Navkiran: Being at camp it just feels like, people have this beautiful community set up actually. It’s really really, really nice. Um. People are just like … its so fascinating. People wake up, and its like, oh, its another day, just another day at camp! Though one would imagine that people are out there distraught and unhopeful, but that is not the case. There are 6-7 kitchens set up. And there are people winterizing. Building structures to keep people safe, and warm, in this winter. Camp does feel like a bunch of family members, chilling together. And there is a man MCing all day, by the fire. Hearing him in the morning … “Relatives, its another day to kill the black snake!”

And there are plenty of things to do for those not going to actions. I really enjoyed going to and assisting in the communal kitchens. Cooking and serving, that’s something Sikhs are taught to do well.

Mallika: Like in every gurdwara, every day …

Navkiran: I have pretty much grown up knowing that serving people food is the greatest thing you can do. My mom has instilled that in me. And I love to cook and to feed people. And so yes, that was the one intention I came in with, that I want to cook, provide, or serve people food. And once I got there, I did have to think Ok, I need to let go of all my intentions and expectations … but yes, the serving people, really harks back to Sikhism for me, and what is really important.

Mallika: You’ve mentioned your Mom. Lets talk about your parents. Did they know you were going to Standing Rock.

Navkiran: Oh yeah. They tried to stop me so many times. They tried to stop by on the very day I was going, when I was already in the car!

[Laughter. It comes to her easily.]

Navkiran: It was just like … they would call and ask ‘Why are you doing this? Taking a week off work? Your Dad’s been watching news, crazy shit is going on there. You don’t know what you are doing.’

Mallika: You clearly had thought about what you were doing. Putting your body in the way. And taking heat off people on the ground.

Navkiran: There were arrests made at the actions I went to, but, I was never one of the persons grabbed or anything. Because they are specifically targeting indigenous people, indigenous women especially, it seems like. At one point, we noticed men not standing in front while indigenous women were being harassed by the pigs, so, in the heat of the moment, my friend and I began yelling for the men to take to the front. So, I went there to serve that purpose. To save indigenous women, and ensure they were being protected. Indigenous women are the ones holding prayer circles during these actions, standing on the front lines, yelling out, um. The women are really sustaining this movement.

Mallika: It sounds heartening and petrifying at the same time!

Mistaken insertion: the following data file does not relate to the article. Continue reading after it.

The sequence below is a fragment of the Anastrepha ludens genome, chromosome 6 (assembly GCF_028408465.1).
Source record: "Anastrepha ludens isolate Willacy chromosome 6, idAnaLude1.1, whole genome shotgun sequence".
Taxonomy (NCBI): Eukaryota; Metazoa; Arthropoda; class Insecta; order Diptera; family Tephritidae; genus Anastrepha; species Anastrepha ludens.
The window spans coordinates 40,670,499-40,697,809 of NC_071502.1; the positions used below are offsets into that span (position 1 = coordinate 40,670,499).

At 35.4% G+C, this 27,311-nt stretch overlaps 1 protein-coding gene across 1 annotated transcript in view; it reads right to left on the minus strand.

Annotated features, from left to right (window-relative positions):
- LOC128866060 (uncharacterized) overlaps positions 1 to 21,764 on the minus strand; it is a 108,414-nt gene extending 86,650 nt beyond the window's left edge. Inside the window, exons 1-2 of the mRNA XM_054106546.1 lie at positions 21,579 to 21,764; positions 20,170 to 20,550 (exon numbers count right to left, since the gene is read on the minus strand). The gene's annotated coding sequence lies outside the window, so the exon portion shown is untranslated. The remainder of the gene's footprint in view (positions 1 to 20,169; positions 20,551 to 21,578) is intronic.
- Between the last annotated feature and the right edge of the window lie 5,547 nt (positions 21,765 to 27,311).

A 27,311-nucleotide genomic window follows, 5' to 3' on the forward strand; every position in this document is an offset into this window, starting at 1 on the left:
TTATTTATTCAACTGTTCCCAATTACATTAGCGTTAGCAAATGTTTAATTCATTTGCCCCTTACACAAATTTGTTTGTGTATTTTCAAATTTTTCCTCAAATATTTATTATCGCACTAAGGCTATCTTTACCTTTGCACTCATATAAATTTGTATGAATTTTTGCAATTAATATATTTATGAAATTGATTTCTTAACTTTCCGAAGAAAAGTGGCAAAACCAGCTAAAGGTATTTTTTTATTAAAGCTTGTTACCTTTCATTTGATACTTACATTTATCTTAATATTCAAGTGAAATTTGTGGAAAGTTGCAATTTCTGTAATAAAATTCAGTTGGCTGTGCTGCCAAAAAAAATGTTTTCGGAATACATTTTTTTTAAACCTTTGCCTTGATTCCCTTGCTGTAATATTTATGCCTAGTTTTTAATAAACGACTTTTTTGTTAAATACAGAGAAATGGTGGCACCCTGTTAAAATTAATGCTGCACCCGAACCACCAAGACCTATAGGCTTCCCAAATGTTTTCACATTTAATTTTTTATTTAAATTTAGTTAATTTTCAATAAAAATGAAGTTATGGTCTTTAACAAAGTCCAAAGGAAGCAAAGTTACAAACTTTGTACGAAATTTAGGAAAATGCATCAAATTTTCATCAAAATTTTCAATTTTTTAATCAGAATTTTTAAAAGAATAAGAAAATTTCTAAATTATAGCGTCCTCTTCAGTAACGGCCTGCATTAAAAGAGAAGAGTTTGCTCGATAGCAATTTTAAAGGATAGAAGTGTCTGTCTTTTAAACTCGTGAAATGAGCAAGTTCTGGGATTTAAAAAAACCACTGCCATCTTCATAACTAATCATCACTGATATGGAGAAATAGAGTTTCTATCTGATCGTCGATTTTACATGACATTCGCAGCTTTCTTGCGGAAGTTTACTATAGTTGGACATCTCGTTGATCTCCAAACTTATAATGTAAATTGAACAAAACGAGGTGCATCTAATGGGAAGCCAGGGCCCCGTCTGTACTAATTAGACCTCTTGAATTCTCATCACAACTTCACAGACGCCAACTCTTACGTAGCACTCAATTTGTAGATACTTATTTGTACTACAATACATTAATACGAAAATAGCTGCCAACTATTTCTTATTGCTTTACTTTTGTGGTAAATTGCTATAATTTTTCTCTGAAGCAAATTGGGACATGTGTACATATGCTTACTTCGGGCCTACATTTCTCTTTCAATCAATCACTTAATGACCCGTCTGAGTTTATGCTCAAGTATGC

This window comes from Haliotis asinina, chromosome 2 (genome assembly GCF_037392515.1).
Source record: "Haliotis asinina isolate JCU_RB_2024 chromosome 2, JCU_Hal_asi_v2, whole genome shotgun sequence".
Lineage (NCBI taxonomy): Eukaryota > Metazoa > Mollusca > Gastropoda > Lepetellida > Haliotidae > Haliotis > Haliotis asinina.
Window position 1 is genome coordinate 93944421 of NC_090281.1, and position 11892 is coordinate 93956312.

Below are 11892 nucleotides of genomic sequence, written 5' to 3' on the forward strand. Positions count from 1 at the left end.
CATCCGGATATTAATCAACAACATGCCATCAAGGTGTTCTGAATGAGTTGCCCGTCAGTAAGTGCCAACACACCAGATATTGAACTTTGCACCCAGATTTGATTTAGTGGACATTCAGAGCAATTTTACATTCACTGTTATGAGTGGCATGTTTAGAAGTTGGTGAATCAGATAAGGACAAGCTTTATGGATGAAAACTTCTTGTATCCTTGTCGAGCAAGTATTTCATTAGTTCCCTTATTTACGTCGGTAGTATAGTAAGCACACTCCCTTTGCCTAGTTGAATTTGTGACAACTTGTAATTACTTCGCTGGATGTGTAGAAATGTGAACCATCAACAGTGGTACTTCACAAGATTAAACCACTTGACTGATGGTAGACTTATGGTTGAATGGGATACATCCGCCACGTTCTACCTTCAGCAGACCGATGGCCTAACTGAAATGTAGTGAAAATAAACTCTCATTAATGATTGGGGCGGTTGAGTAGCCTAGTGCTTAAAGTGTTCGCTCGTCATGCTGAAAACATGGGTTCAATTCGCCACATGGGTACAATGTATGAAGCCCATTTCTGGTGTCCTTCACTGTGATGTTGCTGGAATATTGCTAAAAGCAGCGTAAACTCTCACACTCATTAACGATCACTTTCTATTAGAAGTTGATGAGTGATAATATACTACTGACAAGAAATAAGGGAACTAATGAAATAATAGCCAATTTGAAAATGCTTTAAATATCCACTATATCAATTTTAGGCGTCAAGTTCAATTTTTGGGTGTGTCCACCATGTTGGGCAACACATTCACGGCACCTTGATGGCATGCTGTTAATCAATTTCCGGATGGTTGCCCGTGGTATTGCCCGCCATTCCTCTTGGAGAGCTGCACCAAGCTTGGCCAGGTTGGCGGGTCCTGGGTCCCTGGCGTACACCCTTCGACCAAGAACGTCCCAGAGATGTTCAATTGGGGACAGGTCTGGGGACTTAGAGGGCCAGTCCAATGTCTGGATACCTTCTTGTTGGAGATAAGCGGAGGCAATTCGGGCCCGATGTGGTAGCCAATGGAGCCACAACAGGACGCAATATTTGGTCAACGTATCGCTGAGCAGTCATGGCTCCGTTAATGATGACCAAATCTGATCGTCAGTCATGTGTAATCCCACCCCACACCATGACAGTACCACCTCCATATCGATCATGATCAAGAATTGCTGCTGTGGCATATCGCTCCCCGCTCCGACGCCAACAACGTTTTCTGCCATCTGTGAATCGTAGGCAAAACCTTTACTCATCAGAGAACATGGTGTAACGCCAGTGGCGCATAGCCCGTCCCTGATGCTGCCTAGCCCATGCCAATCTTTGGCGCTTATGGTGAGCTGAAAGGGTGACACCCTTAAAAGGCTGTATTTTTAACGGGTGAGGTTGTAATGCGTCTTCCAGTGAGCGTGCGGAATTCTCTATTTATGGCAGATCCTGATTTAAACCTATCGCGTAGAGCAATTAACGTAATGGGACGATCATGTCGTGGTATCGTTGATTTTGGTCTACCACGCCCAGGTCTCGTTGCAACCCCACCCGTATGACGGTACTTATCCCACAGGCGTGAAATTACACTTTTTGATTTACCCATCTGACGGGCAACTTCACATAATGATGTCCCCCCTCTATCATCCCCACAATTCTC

Navkiran: Yes, exactly. It’s all kind of a blur when you are actually standing at an action. But intellectually you know that there are police from all different states … I went to four different actions. One at the site where they keep the actual equipment to work on the pipeline. And that one escalated the most. Because that was clearly an effort to interrupt work for the day … But really, we got there late, the trucks had already left for work, so it was just a prayer circle, but then the cops responded to our backs. About 700 people and just as many cops. Rubber bullets, tear gas, they were physically pushing. And then once we all got back into our cars … we had to caravan over there … they sped past us, with lights, and then they blocked us from departing. 100-200 cars and police in front and behind.

Mallika: And then what happened?

Navkiran: Well, they were walking by, filming people in the cars. And they were looking for specific people. They were pulling some people out of their cars. And they arrested some people. It was … yeah, it was very terrifying. And they are monitoring people ... since people are keeping their faces covered, some people say the cops are taking pictures of people’s ears …

Mallika: What about the other actions?

Navkiran: And at the next action, there were pro-pipeline protestors. Like 10-12 of them. Yelling hateful stuff, but our focus was on remaining peaceful, prayerful. So water protectors yelled, I Love You!

Other two actions were at Wells Fargo and then one at the Army Corps of Engineers, which was a national one, with protests coordinated in other cities across the country …

Mallika: And what purpose do these protests serve …?

Navkiran: To waste their money, to delay construction. And the more money that has been wasted, the hope is that the investors pull out. Um … with the stopping of construction they have been able to cost them 2 million dollars, per day. That is the purpose.

Mallika: So this is not reactionary protest?